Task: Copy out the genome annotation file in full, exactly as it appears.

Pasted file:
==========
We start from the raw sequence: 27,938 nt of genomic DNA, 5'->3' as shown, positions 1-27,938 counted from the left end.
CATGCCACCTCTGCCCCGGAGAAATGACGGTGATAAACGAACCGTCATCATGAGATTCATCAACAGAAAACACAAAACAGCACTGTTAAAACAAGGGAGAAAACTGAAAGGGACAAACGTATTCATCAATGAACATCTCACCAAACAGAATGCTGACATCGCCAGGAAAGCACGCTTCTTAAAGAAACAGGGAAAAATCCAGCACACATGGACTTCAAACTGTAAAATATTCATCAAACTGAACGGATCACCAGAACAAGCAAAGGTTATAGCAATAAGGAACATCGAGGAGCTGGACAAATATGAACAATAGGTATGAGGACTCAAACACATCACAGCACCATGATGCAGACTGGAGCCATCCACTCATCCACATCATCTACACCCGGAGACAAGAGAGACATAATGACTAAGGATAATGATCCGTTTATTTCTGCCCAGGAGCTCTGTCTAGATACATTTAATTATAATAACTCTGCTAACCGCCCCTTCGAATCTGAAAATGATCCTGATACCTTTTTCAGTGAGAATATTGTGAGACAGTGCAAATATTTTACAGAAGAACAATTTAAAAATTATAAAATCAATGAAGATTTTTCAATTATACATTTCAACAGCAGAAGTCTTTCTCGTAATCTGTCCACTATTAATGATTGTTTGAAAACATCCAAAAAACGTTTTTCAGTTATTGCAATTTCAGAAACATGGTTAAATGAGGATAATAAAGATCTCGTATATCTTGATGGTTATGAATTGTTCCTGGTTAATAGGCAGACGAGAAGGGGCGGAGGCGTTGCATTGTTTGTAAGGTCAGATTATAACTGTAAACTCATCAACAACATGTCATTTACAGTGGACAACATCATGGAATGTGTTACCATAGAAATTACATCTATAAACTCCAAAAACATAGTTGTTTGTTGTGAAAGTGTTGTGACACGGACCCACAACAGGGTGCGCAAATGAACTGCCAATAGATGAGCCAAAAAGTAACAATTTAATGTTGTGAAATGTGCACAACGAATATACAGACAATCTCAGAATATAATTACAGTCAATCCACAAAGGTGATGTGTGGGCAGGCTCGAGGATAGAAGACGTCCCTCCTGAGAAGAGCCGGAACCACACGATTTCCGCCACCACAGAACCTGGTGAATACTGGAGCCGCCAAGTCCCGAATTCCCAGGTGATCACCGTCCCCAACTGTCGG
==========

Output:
We start from the raw sequence: 27,938 nt of genomic DNA, 5'->3' as shown, positions 1-27,938 counted from the left end.
CATGCCACCTCTGCCCCGGAGAAATGACGGTGATAAACGAACCGTCATCATGAGATTCATCAACAGAAAACACAAAACAGCACTGTTAAAACAAGGGAGAAAACTGAAAGGGACAAACGTATTCATCAATGAACATCTCACCAAACAGAATGCTGACATCGCCAGGAAAGCACGCTTCTTAAAGAAACAGGGAAAAATCCAGCACACATGGACTTCAAACTGTAAAATATTCATCAAACTGAACGGATCACCAGAACAAGCAAAGGTTATAGCAATAAGGAACATCGAGGAGCTGGACAAATATGAACAATAGGTATGAGGACTCAAACACATCACAGCACCATGATGCAGACTGGAGCCATCCACTCATCCACATCATCTACACCCGGAGACAAGAGAGACATAATGACTAAGGATAATGATCCGTTTATTTCTGCCCAGGAGCTCTGTCTAGATACATTTAATTATAATAACTCTGCTAACCGCCCCTTCGAATCTGAAAATGATCCTGATACCTTTTTCAGTGAGAATATTGTGAGACAGTGCAAATATTTTACAGAAGAACAATTTAAAAATTATAAAATCAATGAAGATTTTTCAATTATACATTTCAACAGCAGAAGTCTTTCTCGTAATCTGTCCACTATTAATGATTGTTTGAAAACATCCAAAAAACGTTTTTCAGTTATTGCAATTTCAGAAACATGGTTAAATGAGGATAATAAAGATCTCGTATATCTTGATGGTTATGAATTGTTCCTGGTTAATAGGCAGACGAGAAGGGGCGGAGGCGTTGCATTGTTTGTAAGGTCAGATTATAACTGTAAACTCATCAACAACATGTCATTTACAGTGGACAACATCATGGAATGTGTTACCATAGAAATTACATCTATAAACTCCAAAAACATAGTTGTTTGTTGTGAAAGTGTTGTGACACGGACCCACAACAGGGTGCGCAAATGAACTGCCAATAGATGAGCCAAAAAGTAACAATTTAATGTTGTGAAATGTGCACAACGAATATACAGACAATCTCAGAATATAATTACAGTCAATCCACAAAGGTGATGTGTGGGCAGGCTCGAGGATAGAAGACGTCCCTCCTGAGAAGAGCCGGAACCACACGATTTCCGCCACCACAGAACCTGGTGAATACTGGAGCCGCCAAGTCCCGAATTCCCAGGTGATCACCGTCCCCAACTGTCGG